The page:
QDear LF10: I’m a thirty-something associate at a large firm. I’ve dated off and on over the years but have not yet found the right guy. The longest I have dated someone is 18 months and it ended amicably. Most of my relationships do, though I’m typically not happy that they end.
I’ve currently been dating a guy for about four months. Things are good. He’s funny, attractive, and “gets” me, some of the major things I’m looking for. But when we first met I said “gay.” As in, he’s either straight-up gay or a gay-acting straight man. I couldn’t help it—it was my first initial reaction. A gut feeling. I found it funny at first and thought things wouldn’t last because of my reaction—but they have.
Fast forward four months and I still cannot get it out of my head that he’s gay. It’s not the sex—which is fine—it’s the stupidest little things, like a certain way he laughs or how he picks something off a counter. I then think he’s gay. Then I think he’s not. Despite how much I like being with him and how much I like him, the impression still comes around.
Should I just straight out ask him? Tell him what I think and see what happens between us? Give it more time? Or should I just listen to my instinct, know this one won’t work, and begin whatever process I can think of to end things? Help.
AInk has been spilled in endless amounts re: the advisability of trusting your instincts. Ancient philosophers, psychologists, and pop culture icons totally lacking in relevant credentials are all in unequivocal agreement that you should always heed your instincts. It’s a concept that unifies everyone from Lao Tzu (“The power of intuitive understanding will protect you from harm until the end of your days.”) to Dr. Joyce Brothers (“Trust your hunches. They’re usually based on facts filed away just below the conscious level.”) to Oprah (“Follow your instincts. That’s where true wisdom manifests itself.”)
That should sufficiently answer your question, no? Although (come to think of it), the fact that you’re even asking the question in the first place implies that you’re stubbornly clinging to this relationship despite pervasive instinctual misgivings. Allow me, then, to spell it out for you as clearly as I possibly can:
- Yes, you should listen to your instincts, which have been trying to tell you that your boyfriend is not right for you nonstop since the moment you met him. End the relationship immediately. Spend your time looking for the right guy, rather than wasting it looking for excuses to stay with the wrong guy. Side note—when you break up with him, do not make reference to your gut feelings about his sexuality (for a number of reasons, including, without limitation: (i) if he is in fact gay you should probably just keep your mouth shut about it, given that he’s been dating a female for the past four months and therefore is obviously not ready/interested in dealing with it; and (ii) he might not actually be gay, but the important part of the equation is that your subconscious thinks he is, and that is enough to both justify and compel your decision to end things without giving voice to your hidden fears).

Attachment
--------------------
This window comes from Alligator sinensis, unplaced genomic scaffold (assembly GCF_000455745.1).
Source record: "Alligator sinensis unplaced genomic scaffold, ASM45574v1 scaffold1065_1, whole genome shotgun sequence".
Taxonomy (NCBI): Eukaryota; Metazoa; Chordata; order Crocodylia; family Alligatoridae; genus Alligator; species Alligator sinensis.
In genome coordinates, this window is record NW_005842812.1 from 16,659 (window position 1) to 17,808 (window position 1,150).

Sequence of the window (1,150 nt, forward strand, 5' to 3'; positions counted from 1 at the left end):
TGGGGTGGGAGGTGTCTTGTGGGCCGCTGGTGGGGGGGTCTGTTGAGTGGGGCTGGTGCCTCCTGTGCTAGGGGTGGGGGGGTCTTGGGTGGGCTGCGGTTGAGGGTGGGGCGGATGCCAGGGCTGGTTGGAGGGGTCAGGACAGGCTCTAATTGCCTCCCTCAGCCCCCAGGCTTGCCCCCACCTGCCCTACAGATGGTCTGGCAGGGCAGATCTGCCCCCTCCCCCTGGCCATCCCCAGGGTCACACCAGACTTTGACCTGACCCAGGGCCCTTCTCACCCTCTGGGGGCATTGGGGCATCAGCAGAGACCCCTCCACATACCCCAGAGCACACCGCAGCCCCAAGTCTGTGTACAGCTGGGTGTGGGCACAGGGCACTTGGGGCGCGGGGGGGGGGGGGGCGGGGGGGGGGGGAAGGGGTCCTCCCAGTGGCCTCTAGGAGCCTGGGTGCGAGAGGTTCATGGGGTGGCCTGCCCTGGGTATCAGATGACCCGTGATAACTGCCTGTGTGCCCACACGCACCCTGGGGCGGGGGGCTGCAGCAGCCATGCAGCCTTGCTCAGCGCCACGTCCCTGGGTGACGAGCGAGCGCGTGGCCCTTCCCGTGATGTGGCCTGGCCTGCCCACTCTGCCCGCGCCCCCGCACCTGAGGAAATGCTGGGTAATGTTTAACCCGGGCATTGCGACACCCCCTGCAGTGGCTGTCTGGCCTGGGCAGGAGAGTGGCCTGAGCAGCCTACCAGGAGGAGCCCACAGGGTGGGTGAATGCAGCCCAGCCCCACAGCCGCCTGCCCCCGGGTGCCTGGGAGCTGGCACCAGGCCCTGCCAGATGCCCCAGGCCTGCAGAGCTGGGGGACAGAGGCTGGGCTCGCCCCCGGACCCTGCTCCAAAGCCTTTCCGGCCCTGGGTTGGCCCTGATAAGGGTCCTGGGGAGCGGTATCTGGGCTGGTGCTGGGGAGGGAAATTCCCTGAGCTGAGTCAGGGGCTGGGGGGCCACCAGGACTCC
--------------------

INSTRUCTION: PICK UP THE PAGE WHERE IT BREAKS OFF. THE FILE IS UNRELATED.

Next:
- No, you should not “give it more time.” In all seriousness, if you weren’t in your thirties and still nursing the wounds of rejection from your recent failed relationships, then you would never in a million years think that wasting more time with the wrong guy will somehow magically cure things. Admit it—the voice that’s telling you to give it more time is your naked ring-finger talking (or your biological clock, or your flagging self-esteem, or some combination of the three). I’d be willing to bet that when you were 24-years-old, you wouldn’t have gone on even a single date with a guy that you suspected was gay. Here’s what will happen if you give it more time: your fears and anxieties will continue but you will squelch and smother them with all your might, and with each relationship milestone that passes (six month anniversary, one year anniversary, engagement, wedding planning, honeymoon, setting up your home, getting pregnant, raising children) you will busy yourself with all the details that go along with them in order to distract yourself from the always present “What if?” But it will still be there, and it will make you miserable. Personally, I would rather be all alone than deal with that. But hey, it’s your funeral.
- Finally, if you decide to foolishly ignore your instincts and remain in this relationship, then you should absolutely not ask and/or tell him that you think he is gay. Unless, of course, you’re thinking along those lines due to a passive aggressive desire to force him to do the dirty work of leaving you. Do yourself a favor and spend a little time familiarizing yourself with the employment law concept of constructive dismissal. If your heinous behavior leaves him with no choice but to leave you, that doesn’t somehow absolve you from responsibility and render you the blameless party.
I think that about covers it. Muster up your strength and let go of this now. It will only get harder to leave him. Everyone deserves to be with a partner that thrills them, and this is clearly not the case with your man.
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